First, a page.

|NAYAK, RAJESH - Us Food & Drug Administration (FDA)|
|DECK, J - Us Food & Drug Administration (FDA)|
|FOLEY, S - Us Food & Drug Administration (FDA)|
|STEFANOVA, R - Arkansas Department Of Health|
Submitted to: American Society for Microbiology Conference
Publication Type: Abstract Only
Publication Acceptance Date: 6/8/2010
Publication Date: 6/8/2010
Citation: Nayak, R., Deck, J., Frye, J.G., Foley, S., Stefanova, R. 2010. Genetic characterization of antimicrobial resistance and virulence genes in “emerging” Salmonella Javiana from humans. American Society for Microbiology Conference. Toronto, Canada. P.36. Poster B-2.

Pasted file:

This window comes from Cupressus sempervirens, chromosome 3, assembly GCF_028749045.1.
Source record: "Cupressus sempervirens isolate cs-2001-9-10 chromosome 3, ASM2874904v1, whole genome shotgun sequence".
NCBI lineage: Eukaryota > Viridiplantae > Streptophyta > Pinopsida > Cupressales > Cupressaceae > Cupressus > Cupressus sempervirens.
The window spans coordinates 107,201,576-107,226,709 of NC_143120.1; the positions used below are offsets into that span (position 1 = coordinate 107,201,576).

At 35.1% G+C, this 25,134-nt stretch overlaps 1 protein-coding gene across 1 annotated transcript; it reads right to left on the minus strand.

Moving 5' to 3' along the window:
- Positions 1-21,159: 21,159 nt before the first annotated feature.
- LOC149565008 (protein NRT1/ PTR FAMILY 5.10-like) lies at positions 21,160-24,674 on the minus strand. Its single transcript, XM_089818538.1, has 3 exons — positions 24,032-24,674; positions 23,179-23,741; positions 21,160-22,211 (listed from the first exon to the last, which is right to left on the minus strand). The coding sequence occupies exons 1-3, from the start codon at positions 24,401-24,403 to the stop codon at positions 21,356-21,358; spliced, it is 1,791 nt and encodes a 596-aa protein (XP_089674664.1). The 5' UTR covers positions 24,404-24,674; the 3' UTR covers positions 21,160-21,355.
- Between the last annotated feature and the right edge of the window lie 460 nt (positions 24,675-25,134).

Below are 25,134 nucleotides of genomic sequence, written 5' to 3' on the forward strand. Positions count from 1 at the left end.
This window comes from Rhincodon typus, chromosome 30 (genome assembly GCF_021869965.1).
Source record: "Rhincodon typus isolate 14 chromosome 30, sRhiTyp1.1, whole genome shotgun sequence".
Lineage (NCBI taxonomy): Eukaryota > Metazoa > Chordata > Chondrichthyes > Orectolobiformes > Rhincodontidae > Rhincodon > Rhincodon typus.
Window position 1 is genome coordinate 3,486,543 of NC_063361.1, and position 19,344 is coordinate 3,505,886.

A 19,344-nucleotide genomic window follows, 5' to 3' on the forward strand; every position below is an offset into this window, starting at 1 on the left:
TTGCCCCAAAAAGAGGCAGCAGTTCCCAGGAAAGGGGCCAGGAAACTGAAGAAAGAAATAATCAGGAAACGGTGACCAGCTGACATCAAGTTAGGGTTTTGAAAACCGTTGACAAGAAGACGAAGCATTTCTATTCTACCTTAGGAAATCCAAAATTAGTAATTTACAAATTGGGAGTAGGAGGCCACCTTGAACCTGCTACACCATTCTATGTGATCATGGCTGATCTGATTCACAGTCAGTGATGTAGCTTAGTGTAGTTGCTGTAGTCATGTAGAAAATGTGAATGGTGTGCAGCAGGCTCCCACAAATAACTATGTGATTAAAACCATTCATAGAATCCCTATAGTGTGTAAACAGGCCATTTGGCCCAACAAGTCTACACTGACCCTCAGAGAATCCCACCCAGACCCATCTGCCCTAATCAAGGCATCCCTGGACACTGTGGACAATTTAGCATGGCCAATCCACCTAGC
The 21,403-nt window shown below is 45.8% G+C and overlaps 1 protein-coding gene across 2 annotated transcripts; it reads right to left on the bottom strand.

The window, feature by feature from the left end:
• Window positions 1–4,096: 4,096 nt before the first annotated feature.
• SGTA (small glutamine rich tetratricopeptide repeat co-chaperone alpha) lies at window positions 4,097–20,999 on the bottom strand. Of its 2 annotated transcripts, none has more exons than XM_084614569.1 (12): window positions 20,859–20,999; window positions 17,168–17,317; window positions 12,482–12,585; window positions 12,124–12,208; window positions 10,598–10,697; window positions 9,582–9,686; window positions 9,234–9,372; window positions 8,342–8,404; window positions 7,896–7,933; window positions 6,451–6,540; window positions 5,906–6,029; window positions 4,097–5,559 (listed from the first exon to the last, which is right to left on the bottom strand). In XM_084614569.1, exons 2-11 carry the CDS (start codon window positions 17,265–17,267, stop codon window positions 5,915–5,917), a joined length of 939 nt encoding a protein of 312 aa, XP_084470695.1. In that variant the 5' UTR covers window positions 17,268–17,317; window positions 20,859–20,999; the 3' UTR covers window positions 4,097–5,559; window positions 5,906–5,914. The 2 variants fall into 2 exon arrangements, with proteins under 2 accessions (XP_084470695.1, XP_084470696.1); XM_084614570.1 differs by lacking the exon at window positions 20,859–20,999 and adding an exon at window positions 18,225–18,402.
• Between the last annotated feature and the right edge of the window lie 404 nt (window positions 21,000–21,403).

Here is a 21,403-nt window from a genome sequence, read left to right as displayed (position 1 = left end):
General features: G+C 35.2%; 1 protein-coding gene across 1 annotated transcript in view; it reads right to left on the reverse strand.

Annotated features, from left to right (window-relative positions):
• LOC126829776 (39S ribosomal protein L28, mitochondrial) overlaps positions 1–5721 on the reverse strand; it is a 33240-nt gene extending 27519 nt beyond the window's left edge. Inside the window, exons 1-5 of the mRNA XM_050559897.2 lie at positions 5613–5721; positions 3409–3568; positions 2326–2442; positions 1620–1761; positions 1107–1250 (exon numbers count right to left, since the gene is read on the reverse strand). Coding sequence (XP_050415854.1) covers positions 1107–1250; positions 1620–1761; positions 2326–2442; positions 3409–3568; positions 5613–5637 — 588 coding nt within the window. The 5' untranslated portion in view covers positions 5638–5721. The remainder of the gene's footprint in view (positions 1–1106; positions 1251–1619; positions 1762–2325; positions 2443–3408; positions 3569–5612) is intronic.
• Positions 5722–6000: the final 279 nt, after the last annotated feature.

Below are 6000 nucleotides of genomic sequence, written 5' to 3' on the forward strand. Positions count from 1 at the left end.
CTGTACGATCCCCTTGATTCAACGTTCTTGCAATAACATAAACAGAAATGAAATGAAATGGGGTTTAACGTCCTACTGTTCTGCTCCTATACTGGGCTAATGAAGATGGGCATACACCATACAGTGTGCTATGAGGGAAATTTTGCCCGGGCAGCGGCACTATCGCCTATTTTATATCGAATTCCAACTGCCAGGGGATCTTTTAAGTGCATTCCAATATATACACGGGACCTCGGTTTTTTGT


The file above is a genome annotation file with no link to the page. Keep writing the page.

Technical Abstract: Background: Salmonellosis continues to be a major cause of food borne infections. Over 2,500 Salmonella serovars have been reported worldwide. Among these serovars, the CDC, in 2004, has reported >500% baseline increase in the emergence of Javiana populations in the U.S. Furthermore, this pathogen is the fifth most common serovar submitted to the CDC’s PulseNet database. Exposures to amphibians and consumption of tomatoes have been implicated with S. Javiana outbreaks. There is limited genetic information about this emerging pathogen. Materials and Methods: Clinical S. Javiana isolates (n=409) were analyzed for antimicrobial susceptibility with 15 drugs, plasmid profiles, replicon-typing and virulence genes. Resistant phenotypes with multiple plasmids were further analyzed by a high-density [775 antimicrobial resistance (AMR) genes] microarray to identify the gene profiles that may contribute to drug resistance. Results: <1% of S. Javiana was resistant to the any of the drugs tested. Isolates (n=11) elicited resistance to gentamicin, streptomycin, chloramphenicol, sulfonamides, tetracycline, nalidixic acid, ciprofloxacin or ceftiofur. MDR-phenotypes harbored multiple plasmids (<3 to 165 kb). In general, fluoroquinolone resistant phenotypes harbored low to mid range plasmids (<3 to 68 kb), while aminoglycosides (AG) phenotypes harbored larger plasmids (up to 165 kb). Interestingly, susceptible phenotypes also harbored multiple plasmids (43 to 87 kb). Microarray analysis identified conventional and novel AMR genes for aminoglycosides [aac(3/6), aad(A1/B/E), aph ksg, ntpII, str, yeoO), ß-lactams (ampR, blaIMP-4/PER2, oxa2, pse1, tem), chloramphenicol (cat, flo), efflux system (acrR, corA, emrA/R, marA/B/R, mexR, msrC, ybit), tetracycline (tetA/H/R), trimethoprim (dhf), along with genes encoding for AG phosphate transferase, streptomycin kinase, ABC transporters and several proteins with unknown functions. In addition, these bacteria harbored transfer associated genes (insA, intA, transposase, repE, tnpA1S26), heavy metals (merF/R/T) and disinfectant (qacE'1) genes. The PCR-based replicon typing assay detected 4 (p-1 is proportional to, T, W or I1) of 18 tested plasmid types based on their incompatibility (Inc) replicon types. PCR analysis of 26 virulence genes indicated that these bacteria harbored aceK, cdtB, fimH, hilA, invA/H, iron, orgA, pagC, prgH, sipB, sopB, spiA and tolC. Discussion and Conclusions: Although AMR appears to be limited in S. Javiana, resistant isolates elicit multiple mechanisms of drug resistance, carry multiple plasmids (conventional and replicon), and specialized genes involved in transfer of drug resistance. Furthermore, both resistant and susceptible isolates harbor multiple virulence genes that may exacerbate the disease causing potential of this Salmonella serotype in food and human outbreak scenarios.